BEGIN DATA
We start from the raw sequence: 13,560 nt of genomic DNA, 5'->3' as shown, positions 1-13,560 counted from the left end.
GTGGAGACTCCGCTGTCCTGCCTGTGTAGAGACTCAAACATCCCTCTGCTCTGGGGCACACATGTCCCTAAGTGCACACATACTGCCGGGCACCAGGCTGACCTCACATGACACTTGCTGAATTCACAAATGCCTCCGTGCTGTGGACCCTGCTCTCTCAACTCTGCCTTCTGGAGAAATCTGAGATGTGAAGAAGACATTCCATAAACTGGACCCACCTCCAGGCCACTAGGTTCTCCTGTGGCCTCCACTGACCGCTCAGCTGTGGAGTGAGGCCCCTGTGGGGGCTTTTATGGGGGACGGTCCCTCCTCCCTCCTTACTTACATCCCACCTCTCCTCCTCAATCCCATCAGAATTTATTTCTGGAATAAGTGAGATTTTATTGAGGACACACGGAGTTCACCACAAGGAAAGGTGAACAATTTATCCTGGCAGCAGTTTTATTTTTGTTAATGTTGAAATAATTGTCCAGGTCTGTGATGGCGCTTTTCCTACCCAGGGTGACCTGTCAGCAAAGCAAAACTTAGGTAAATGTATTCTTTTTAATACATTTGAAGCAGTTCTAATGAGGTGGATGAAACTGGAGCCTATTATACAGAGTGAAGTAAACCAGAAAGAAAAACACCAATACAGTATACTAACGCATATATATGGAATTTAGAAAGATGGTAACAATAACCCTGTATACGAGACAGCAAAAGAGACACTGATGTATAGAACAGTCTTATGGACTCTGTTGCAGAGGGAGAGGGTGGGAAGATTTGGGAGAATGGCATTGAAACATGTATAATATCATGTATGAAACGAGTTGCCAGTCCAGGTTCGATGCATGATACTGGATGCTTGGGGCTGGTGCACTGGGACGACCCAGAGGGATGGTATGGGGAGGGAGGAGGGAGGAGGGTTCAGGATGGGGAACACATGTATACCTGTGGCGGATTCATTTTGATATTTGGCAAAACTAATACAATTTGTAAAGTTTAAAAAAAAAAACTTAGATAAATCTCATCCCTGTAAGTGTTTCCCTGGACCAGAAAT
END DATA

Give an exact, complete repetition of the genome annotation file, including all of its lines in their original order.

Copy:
We start from the raw sequence: 13,560 nt of genomic DNA, 5'->3' as shown, positions 1-13,560 counted from the left end.
GTGGAGACTCCGCTGTCCTGCCTGTGTAGAGACTCAAACATCCCTCTGCTCTGGGGCACACATGTCCCTAAGTGCACACATACTGCCGGGCACCAGGCTGACCTCACATGACACTTGCTGAATTCACAAATGCCTCCGTGCTGTGGACCCTGCTCTCTCAACTCTGCCTTCTGGAGAAATCTGAGATGTGAAGAAGACATTCCATAAACTGGACCCACCTCCAGGCCACTAGGTTCTCCTGTGGCCTCCACTGACCGCTCAGCTGTGGAGTGAGGCCCCTGTGGGGGCTTTTATGGGGGACGGTCCCTCCTCCCTCCTTACTTACATCCCACCTCTCCTCCTCAATCCCATCAGAATTTATTTCTGGAATAAGTGAGATTTTATTGAGGACACACGGAGTTCACCACAAGGAAAGGTGAACAATTTATCCTGGCAGCAGTTTTATTTTTGTTAATGTTGAAATAATTGTCCAGGTCTGTGATGGCGCTTTTCCTACCCAGGGTGACCTGTCAGCAAAGCAAAACTTAGGTAAATGTATTCTTTTTAATACATTTGAAGCAGTTCTAATGAGGTGGATGAAACTGGAGCCTATTATACAGAGTGAAGTAAACCAGAAAGAAAAACACCAATACAGTATACTAACGCATATATATGGAATTTAGAAAGATGGTAACAATAACCCTGTATACGAGACAGCAAAAGAGACACTGATGTATAGAACAGTCTTATGGACTCTGTTGCAGAGGGAGAGGGTGGGAAGATTTGGGAGAATGGCATTGAAACATGTATAATATCATGTATGAAACGAGTTGCCAGTCCAGGTTCGATGCATGATACTGGATGCTTGGGGCTGGTGCACTGGGACGACCCAGAGGGATGGTATGGGGAGGGAGGAGGGAGGAGGGTTCAGGATGGGGAACACATGTATACCTGTGGCGGATTCATTTTGATATTTGGCAAAACTAATACAATTTGTAAAGTTTAAAAAAAAAAACTTAGATAAATCTCATCCCTGTAAGTGTTTCCCTGGACCAGAAAT